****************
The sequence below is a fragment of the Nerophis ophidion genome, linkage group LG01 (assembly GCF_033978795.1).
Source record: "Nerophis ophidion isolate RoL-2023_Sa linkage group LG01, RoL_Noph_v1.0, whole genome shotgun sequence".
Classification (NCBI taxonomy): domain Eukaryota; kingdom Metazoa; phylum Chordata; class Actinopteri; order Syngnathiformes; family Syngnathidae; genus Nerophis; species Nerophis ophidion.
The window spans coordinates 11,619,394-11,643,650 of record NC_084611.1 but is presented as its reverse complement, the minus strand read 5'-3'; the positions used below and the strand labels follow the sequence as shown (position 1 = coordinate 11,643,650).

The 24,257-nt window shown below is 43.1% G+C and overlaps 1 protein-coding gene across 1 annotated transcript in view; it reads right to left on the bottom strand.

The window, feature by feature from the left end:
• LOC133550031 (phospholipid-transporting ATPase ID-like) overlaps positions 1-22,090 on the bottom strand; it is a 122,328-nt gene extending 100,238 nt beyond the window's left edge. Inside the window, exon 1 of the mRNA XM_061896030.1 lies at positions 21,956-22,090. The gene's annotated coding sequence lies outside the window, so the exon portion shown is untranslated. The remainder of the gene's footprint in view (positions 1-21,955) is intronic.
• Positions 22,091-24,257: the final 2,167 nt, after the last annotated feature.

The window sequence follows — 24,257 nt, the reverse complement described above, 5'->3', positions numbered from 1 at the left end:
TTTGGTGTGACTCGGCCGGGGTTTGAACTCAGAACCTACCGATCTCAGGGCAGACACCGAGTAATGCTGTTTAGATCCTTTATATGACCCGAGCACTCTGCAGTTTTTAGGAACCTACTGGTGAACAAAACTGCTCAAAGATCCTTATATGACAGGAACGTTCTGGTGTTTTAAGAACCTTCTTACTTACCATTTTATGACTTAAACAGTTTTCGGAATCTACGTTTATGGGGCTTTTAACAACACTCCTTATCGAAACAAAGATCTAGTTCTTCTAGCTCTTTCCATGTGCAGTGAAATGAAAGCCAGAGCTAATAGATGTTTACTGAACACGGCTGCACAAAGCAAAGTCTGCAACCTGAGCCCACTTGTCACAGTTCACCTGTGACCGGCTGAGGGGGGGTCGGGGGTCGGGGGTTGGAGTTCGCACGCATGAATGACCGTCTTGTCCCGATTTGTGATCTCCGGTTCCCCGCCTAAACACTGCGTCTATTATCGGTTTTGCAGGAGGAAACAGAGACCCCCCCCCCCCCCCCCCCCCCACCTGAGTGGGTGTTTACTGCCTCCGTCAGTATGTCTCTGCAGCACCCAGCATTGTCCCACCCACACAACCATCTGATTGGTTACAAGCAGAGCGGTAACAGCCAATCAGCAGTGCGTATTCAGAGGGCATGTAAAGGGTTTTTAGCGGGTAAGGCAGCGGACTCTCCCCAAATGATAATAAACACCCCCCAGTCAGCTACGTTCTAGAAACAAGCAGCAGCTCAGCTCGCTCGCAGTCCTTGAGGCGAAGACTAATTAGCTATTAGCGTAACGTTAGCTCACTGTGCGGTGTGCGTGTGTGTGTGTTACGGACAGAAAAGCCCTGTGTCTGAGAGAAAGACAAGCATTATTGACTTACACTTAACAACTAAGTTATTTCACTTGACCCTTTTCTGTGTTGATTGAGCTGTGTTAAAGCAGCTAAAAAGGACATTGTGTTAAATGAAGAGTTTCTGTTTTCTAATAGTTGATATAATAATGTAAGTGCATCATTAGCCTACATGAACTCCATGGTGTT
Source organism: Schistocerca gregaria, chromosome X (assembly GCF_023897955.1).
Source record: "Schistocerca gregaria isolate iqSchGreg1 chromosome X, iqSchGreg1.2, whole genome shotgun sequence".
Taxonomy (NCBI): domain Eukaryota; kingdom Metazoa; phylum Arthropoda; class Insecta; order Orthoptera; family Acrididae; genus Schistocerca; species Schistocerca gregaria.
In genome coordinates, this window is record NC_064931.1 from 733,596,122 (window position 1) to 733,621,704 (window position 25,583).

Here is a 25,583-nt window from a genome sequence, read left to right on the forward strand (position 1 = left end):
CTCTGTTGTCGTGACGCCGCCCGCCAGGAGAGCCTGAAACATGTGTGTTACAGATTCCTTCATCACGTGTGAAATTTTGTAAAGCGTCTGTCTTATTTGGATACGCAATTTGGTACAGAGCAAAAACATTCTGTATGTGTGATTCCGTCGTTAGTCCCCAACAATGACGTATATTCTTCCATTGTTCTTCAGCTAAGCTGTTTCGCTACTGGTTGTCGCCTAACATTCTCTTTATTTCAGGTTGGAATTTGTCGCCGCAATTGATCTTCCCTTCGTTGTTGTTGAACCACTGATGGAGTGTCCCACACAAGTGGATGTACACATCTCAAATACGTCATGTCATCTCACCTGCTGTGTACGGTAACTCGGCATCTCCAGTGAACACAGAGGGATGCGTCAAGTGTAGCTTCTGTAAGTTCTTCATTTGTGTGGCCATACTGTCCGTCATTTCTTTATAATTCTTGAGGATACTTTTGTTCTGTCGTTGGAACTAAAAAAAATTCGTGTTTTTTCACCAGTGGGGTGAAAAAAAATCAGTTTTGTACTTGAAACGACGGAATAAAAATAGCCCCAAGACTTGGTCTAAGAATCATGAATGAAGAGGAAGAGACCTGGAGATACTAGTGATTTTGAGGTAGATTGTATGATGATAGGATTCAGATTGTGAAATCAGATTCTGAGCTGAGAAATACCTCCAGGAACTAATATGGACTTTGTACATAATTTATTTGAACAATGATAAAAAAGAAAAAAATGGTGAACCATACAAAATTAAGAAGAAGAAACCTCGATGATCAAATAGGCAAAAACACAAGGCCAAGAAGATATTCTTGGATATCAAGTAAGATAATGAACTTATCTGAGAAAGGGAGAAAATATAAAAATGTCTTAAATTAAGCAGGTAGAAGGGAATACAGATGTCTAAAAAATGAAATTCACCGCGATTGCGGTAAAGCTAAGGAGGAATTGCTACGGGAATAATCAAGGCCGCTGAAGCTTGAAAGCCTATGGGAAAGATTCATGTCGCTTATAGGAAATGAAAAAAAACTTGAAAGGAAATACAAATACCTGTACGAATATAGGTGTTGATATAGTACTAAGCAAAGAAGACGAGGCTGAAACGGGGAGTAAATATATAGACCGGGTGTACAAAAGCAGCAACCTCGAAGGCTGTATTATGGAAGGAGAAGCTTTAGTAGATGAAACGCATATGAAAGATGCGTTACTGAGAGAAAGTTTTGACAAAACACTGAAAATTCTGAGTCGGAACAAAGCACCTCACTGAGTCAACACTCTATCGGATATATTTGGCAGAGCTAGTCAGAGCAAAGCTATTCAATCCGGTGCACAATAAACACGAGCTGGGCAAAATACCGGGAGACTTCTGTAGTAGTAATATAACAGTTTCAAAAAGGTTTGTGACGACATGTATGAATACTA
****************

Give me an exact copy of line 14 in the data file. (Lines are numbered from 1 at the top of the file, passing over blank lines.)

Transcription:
In genome coordinates, this window is record NC_064931.1 from 733,596,122 (window position 1) to 733,621,704 (window position 25,583).